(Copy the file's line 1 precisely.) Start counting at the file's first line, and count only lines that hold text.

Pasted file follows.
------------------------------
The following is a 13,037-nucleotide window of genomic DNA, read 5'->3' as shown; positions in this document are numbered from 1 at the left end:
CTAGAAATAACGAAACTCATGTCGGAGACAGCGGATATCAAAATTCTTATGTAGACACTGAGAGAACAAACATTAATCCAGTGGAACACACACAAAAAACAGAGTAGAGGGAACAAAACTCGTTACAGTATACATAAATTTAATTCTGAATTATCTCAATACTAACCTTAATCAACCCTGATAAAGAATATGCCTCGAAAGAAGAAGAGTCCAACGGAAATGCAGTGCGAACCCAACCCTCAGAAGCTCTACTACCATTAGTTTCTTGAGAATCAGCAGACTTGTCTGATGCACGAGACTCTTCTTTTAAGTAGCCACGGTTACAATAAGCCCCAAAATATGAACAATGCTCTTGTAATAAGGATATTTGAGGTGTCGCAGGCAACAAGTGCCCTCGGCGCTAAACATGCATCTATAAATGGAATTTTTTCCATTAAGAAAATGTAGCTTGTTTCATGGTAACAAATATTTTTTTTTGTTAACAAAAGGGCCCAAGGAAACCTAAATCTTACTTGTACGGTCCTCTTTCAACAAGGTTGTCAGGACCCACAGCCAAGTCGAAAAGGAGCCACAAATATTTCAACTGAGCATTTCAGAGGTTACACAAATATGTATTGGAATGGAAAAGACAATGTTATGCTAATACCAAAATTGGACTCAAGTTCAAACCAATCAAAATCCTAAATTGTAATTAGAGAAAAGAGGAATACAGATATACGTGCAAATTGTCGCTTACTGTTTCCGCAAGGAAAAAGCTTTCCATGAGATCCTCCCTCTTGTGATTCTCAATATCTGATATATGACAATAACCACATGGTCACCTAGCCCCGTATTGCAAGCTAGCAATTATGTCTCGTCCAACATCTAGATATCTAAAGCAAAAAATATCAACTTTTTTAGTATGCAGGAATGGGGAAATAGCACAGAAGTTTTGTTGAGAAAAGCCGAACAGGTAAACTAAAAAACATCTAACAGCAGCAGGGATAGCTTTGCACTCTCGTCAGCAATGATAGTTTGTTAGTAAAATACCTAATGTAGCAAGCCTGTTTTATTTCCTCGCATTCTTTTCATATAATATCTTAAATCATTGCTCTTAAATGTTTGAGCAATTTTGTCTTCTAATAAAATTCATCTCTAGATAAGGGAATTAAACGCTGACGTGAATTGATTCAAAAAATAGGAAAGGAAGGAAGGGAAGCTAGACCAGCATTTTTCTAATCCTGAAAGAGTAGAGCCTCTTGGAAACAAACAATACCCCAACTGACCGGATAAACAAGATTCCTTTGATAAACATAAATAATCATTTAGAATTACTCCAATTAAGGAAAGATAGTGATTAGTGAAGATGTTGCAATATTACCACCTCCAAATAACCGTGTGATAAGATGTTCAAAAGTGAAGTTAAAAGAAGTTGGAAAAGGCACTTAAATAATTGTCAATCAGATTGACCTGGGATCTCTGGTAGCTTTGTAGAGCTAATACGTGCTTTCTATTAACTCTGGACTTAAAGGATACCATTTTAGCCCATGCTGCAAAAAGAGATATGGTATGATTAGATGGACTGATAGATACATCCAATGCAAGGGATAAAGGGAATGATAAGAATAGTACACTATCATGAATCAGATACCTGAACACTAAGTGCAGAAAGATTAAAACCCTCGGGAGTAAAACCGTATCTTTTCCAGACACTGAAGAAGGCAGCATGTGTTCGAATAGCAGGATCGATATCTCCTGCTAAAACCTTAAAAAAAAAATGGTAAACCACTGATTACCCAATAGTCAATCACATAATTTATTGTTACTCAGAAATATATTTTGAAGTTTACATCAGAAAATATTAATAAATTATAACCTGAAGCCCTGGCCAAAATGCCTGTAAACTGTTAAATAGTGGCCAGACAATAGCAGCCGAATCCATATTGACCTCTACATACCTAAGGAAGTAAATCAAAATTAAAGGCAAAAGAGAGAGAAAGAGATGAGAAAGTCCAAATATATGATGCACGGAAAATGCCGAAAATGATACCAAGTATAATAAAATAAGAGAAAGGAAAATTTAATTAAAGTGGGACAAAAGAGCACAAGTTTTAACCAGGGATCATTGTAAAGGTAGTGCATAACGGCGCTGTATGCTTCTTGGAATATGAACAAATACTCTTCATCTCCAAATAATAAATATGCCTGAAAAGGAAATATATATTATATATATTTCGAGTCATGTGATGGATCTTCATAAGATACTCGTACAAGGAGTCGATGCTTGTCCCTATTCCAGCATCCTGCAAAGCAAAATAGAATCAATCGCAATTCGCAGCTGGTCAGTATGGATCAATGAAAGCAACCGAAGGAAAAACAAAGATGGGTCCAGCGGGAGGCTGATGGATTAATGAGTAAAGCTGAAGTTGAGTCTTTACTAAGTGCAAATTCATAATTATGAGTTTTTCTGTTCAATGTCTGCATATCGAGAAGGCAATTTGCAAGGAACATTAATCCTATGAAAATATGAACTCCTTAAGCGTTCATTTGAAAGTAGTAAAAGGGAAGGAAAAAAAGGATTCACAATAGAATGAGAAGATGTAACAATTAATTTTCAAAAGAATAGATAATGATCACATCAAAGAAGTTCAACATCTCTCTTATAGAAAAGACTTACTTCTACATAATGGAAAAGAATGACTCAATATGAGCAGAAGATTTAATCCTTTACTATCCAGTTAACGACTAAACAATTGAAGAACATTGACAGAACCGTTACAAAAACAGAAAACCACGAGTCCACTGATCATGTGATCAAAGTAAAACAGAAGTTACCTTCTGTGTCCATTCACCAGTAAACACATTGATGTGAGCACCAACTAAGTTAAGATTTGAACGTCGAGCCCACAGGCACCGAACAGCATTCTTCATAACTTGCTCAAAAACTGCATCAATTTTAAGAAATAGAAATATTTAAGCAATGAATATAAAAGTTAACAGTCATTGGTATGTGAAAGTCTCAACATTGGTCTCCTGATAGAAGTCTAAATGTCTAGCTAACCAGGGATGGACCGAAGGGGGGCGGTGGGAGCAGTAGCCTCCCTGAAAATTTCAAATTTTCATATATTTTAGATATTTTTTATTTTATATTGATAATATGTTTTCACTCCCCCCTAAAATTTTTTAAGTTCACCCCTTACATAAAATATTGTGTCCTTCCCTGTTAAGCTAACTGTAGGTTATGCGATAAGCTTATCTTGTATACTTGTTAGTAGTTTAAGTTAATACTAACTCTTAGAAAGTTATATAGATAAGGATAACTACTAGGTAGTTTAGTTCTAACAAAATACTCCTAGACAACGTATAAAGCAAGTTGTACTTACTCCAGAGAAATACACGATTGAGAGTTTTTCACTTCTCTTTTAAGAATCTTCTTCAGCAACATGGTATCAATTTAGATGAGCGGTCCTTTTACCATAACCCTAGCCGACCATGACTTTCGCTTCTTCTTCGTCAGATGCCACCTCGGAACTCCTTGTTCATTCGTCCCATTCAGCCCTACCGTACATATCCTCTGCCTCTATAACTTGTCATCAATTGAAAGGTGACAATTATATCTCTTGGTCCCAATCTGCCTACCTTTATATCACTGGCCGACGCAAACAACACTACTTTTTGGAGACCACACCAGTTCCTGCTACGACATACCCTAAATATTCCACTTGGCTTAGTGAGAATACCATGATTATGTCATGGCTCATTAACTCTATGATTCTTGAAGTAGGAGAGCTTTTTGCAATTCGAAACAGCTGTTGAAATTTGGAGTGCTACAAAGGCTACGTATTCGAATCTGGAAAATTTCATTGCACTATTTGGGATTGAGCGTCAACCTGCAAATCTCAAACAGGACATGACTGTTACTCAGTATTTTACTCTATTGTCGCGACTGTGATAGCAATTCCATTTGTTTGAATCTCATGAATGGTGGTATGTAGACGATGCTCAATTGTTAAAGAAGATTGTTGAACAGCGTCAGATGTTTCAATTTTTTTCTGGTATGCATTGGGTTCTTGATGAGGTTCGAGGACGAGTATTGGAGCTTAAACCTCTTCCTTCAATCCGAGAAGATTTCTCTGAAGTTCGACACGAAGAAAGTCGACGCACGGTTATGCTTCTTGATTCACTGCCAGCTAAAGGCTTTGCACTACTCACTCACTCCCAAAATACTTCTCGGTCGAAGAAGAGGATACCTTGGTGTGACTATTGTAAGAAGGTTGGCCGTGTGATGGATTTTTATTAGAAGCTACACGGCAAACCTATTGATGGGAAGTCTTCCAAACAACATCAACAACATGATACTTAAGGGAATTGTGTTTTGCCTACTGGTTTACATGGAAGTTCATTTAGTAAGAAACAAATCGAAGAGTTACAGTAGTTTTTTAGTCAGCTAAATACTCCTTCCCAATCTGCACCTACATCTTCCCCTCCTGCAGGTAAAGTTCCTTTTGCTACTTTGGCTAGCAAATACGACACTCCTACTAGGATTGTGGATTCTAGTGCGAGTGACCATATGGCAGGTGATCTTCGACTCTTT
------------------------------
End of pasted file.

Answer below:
The following is a 13,037-nucleotide window of genomic DNA, read 5'->3' as shown; positions in this document are numbered from 1 at the left end: